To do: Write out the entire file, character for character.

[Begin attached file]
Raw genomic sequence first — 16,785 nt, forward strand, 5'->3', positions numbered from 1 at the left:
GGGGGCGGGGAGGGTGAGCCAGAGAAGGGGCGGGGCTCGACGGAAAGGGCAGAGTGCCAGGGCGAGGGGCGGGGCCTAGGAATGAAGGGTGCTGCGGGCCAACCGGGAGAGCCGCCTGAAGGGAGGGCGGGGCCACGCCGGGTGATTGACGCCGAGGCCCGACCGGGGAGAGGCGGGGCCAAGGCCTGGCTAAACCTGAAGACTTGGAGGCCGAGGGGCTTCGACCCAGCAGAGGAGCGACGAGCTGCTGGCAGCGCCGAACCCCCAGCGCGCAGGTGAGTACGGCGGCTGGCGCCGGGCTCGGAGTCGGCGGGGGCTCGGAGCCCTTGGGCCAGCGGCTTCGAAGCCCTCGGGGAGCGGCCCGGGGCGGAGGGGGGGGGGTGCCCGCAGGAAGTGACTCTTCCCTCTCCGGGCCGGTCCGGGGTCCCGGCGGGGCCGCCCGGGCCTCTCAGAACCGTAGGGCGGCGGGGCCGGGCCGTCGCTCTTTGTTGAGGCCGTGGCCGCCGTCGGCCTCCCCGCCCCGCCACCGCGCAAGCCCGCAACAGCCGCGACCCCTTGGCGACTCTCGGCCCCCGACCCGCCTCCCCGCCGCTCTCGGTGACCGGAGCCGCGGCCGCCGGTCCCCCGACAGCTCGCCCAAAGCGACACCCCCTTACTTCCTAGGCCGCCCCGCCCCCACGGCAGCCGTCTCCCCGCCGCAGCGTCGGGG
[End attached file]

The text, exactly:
Raw genomic sequence first — 16,785 nt, forward strand, 5'->3', positions numbered from 1 at the left:
GGGGGCGGGGAGGGTGAGCCAGAGAAGGGGCGGGGCTCGACGGAAAGGGCAGAGTGCCAGGGCGAGGGGCGGGGCCTAGGAATGAAGGGTGCTGCGGGCCAACCGGGAGAGCCGCCTGAAGGGAGGGCGGGGCCACGCCGGGTGATTGACGCCGAGGCCCGACCGGGGAGAGGCGGGGCCAAGGCCTGGCTAAACCTGAAGACTTGGAGGCCGAGGGGCTTCGACCCAGCAGAGGAGCGACGAGCTGCTGGCAGCGCCGAACCCCCAGCGCGCAGGTGAGTACGGCGGCTGGCGCCGGGCTCGGAGTCGGCGGGGGCTCGGAGCCCTTGGGCCAGCGGCTTCGAAGCCCTCGGGGAGCGGCCCGGGGCGGAGGGGGGGGGGTGCCCGCAGGAAGTGACTCTTCCCTCTCCGGGCCGGTCCGGGGTCCCGGCGGGGCCGCCCGGGCCTCTCAGAACCGTAGGGCGGCGGGGCCGGGCCGTCGCTCTTTGTTGAGGCCGTGGCCGCCGTCGGCCTCCCCGCCCCGCCACCGCGCAAGCCCGCAACAGCCGCGACCCCTTGGCGACTCTCGGCCCCCGACCCGCCTCCCCGCCGCTCTCGGTGACCGGAGCCGCGGCCGCCGGTCCCCCGACAGCTCGCCCAAAGCGACACCCCCTTACTTCCTAGGCCGCCCCGCCCCCACGGCAGCCGTCTCCCCGCCGCAGCGTCGGGG